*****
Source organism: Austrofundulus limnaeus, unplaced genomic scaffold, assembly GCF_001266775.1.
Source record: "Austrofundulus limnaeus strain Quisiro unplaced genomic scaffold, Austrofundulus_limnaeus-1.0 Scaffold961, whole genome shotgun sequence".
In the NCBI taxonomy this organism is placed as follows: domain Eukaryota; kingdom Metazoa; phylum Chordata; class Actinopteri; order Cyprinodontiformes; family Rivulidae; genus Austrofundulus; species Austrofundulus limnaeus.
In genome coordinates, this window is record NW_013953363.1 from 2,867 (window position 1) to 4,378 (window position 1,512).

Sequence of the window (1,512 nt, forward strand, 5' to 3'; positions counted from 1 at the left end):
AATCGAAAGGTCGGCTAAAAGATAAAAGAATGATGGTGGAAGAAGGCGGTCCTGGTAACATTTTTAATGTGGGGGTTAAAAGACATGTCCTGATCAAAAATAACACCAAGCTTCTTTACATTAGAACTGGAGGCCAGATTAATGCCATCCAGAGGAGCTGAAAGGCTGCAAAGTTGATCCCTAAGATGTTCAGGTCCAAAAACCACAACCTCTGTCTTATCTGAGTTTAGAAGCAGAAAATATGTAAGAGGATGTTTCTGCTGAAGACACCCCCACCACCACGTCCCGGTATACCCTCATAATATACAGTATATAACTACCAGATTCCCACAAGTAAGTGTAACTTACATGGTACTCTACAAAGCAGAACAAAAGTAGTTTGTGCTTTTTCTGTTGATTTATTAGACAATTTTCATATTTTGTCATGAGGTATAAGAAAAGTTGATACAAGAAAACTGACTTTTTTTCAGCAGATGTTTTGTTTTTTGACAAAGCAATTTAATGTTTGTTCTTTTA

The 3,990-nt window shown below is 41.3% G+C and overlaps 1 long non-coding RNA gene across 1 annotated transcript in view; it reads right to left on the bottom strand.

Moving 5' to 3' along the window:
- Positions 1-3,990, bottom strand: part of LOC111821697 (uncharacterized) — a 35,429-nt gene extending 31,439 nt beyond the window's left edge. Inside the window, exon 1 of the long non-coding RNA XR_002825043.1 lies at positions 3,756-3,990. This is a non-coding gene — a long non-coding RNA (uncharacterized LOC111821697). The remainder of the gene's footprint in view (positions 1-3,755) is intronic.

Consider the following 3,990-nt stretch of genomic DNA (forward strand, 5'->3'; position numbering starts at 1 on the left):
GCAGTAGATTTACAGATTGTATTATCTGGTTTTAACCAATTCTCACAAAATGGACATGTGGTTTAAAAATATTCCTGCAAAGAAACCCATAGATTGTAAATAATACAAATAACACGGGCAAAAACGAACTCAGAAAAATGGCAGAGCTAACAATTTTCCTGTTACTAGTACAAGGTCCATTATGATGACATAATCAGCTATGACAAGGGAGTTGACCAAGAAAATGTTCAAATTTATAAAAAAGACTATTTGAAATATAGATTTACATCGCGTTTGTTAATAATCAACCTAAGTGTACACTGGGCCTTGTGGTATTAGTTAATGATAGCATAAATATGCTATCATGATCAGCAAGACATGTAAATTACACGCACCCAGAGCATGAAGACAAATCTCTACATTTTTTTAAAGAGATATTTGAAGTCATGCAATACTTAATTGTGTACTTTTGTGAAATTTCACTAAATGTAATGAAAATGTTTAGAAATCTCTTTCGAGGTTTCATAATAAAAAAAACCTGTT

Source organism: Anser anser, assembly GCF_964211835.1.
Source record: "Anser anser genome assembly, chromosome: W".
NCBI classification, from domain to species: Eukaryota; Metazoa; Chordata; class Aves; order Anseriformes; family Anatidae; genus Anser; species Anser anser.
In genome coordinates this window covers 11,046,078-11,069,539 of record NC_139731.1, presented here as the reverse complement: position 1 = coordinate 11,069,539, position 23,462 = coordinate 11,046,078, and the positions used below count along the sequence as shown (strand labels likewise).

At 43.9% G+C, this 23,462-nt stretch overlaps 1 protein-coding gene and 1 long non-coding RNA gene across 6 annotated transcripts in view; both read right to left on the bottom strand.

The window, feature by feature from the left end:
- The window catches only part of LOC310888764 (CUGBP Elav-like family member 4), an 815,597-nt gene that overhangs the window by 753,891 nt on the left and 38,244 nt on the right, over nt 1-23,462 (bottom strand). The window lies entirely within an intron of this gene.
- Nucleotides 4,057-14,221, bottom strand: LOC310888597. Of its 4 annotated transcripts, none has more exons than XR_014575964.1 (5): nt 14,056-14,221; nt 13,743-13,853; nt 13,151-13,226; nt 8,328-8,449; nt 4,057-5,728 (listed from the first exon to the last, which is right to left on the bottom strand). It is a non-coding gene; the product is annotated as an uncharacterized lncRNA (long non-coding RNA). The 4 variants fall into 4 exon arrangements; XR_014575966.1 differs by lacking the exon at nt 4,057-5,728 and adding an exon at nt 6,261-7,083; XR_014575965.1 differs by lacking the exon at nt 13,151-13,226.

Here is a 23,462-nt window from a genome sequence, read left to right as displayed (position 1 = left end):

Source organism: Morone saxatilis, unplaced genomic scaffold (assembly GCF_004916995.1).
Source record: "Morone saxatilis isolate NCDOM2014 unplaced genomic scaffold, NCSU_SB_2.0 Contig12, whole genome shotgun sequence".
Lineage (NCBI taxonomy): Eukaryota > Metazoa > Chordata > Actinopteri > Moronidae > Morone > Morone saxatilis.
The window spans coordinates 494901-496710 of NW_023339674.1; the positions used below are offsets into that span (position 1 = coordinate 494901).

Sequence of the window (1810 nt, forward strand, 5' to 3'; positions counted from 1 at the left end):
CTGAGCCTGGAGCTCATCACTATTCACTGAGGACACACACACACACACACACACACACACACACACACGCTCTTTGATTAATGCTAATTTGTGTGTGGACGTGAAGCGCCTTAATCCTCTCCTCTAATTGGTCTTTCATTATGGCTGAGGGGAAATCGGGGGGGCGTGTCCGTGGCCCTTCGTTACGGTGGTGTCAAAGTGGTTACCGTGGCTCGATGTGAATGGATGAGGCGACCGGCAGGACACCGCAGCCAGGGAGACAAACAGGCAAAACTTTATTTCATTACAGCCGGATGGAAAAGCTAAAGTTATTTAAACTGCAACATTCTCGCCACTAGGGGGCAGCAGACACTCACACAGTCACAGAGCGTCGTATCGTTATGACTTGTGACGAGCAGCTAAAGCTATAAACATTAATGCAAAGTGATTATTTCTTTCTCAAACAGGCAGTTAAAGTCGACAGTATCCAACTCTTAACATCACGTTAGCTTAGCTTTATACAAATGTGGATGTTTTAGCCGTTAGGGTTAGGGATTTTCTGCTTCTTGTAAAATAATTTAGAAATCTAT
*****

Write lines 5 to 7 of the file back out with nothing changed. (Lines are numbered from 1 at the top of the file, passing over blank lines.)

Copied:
Sequence of the window (1,512 nt, forward strand, 5' to 3'; positions counted from 1 at the left end):
AATCGAAAGGTCGGCTAAAAGATAAAAGAATGATGGTGGAAGAAGGCGGTCCTGGTAACATTTTTAATGTGGGGGTTAAAAGACATGTCCTGATCAAAAATAACACCAAGCTTCTTTACATTAGAACTGGAGGCCAGATTAATGCCATCCAGAGGAGCTGAAAGGCTGCAAAGTTGATCCCTAAGATGTTCAGGTCCAAAAACCACAACCTCTGTCTTATCTGAGTTTAGAAGCAGAAAATATGTAAGAGGATGTTTCTGCTGAAGACACCCCCACCACCACGTCCCGGTATACCCTCATAATATACAGTATATAACTACCAGATTCCCACAAGTAAGTGTAACTTACATGGTACTCTACAAAGCAGAACAAAAGTAGTTTGTGCTTTTTCTGTTGATTTATTAGACAATTTTCATATTTTGTCATGAGGTATAAGAAAAGTTGATACAAGAAAACTGACTTTTTTTCAGCAGATGTTTTGTTTTTTGACAAAGCAATTTAATGTTTGTTCTTTTA

The 3,990-nt window shown below is 41.3% G+C and overlaps 1 long non-coding RNA gene across 1 annotated transcript in view; it reads right to left on the bottom strand.